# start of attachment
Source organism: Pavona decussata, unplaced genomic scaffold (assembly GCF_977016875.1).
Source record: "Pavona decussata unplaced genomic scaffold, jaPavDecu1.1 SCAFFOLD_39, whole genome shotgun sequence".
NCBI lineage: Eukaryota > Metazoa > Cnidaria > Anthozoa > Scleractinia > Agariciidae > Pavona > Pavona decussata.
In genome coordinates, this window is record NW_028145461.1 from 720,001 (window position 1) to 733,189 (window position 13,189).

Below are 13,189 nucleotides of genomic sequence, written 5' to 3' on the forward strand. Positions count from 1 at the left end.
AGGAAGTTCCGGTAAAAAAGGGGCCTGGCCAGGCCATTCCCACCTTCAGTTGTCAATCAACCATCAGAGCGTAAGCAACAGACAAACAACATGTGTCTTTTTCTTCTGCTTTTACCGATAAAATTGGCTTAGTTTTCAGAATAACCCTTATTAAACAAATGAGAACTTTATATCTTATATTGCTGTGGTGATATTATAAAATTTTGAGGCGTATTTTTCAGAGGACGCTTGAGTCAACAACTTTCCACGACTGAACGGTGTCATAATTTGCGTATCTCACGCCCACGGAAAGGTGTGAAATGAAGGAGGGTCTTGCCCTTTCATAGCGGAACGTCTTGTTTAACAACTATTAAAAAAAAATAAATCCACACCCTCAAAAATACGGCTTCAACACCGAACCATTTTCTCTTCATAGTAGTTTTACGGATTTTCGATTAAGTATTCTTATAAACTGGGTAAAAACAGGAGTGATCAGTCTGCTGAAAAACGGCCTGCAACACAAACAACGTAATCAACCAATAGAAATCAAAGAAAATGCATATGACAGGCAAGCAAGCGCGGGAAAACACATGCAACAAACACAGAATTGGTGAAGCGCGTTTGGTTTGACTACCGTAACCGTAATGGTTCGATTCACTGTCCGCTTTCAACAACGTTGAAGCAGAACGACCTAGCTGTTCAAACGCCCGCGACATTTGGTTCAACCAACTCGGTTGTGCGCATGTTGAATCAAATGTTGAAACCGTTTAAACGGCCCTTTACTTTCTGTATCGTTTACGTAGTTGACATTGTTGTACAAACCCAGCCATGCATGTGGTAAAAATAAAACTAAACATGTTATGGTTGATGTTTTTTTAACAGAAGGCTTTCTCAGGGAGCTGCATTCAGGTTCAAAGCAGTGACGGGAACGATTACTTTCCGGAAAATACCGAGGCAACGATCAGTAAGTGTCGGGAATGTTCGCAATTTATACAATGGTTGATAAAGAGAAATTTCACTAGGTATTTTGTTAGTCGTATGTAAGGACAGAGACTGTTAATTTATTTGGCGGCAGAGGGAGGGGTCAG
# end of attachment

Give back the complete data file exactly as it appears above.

Source organism: Pavona decussata, unplaced genomic scaffold (assembly GCF_977016875.1).
Source record: "Pavona decussata unplaced genomic scaffold, jaPavDecu1.1 SCAFFOLD_39, whole genome shotgun sequence".
NCBI lineage: Eukaryota > Metazoa > Cnidaria > Anthozoa > Scleractinia > Agariciidae > Pavona > Pavona decussata.
In genome coordinates, this window is record NW_028145461.1 from 720,001 (window position 1) to 733,189 (window position 13,189).

Below are 13,189 nucleotides of genomic sequence, written 5' to 3' on the forward strand. Positions count from 1 at the left end.
AGGAAGTTCCGGTAAAAAAGGGGCCTGGCCAGGCCATTCCCACCTTCAGTTGTCAATCAACCATCAGAGCGTAAGCAACAGACAAACAACATGTGTCTTTTTCTTCTGCTTTTACCGATAAAATTGGCTTAGTTTTCAGAATAACCCTTATTAAACAAATGAGAACTTTATATCTTATATTGCTGTGGTGATATTATAAAATTTTGAGGCGTATTTTTCAGAGGACGCTTGAGTCAACAACTTTCCACGACTGAACGGTGTCATAATTTGCGTATCTCACGCCCACGGAAAGGTGTGAAATGAAGGAGGGTCTTGCCCTTTCATAGCGGAACGTCTTGTTTAACAACTATTAAAAAAAAATAAATCCACACCCTCAAAAATACGGCTTCAACACCGAACCATTTTCTCTTCATAGTAGTTTTACGGATTTTCGATTAAGTATTCTTATAAACTGGGTAAAAACAGGAGTGATCAGTCTGCTGAAAAACGGCCTGCAACACAAACAACGTAATCAACCAATAGAAATCAAAGAAAATGCATATGACAGGCAAGCAAGCGCGGGAAAACACATGCAACAAACACAGAATTGGTGAAGCGCGTTTGGTTTGACTACCGTAACCGTAATGGTTCGATTCACTGTCCGCTTTCAACAACGTTGAAGCAGAACGACCTAGCTGTTCAAACGCCCGCGACATTTGGTTCAACCAACTCGGTTGTGCGCATGTTGAATCAAATGTTGAAACCGTTTAAACGGCCCTTTACTTTCTGTATCGTTTACGTAGTTGACATTGTTGTACAAACCCAGCCATGCATGTGGTAAAAATAAAACTAAACATGTTATGGTTGATGTTTTTTTAACAGAAGGCTTTCTCAGGGAGCTGCATTCAGGTTCAAAGCAGTGACGGGAACGATTACTTTCCGGAAAATACCGAGGCAACGATCAGTAAGTGTCGGGAATGTTCGCAATTTATACAATGGTTGATAAAGAGAAATTTCACTAGGTATTTTGTTAGTCGTATGTAAGGACAGAGACTGTTAATTTATTTGGCGGCAGAGGGAGGGGTCAG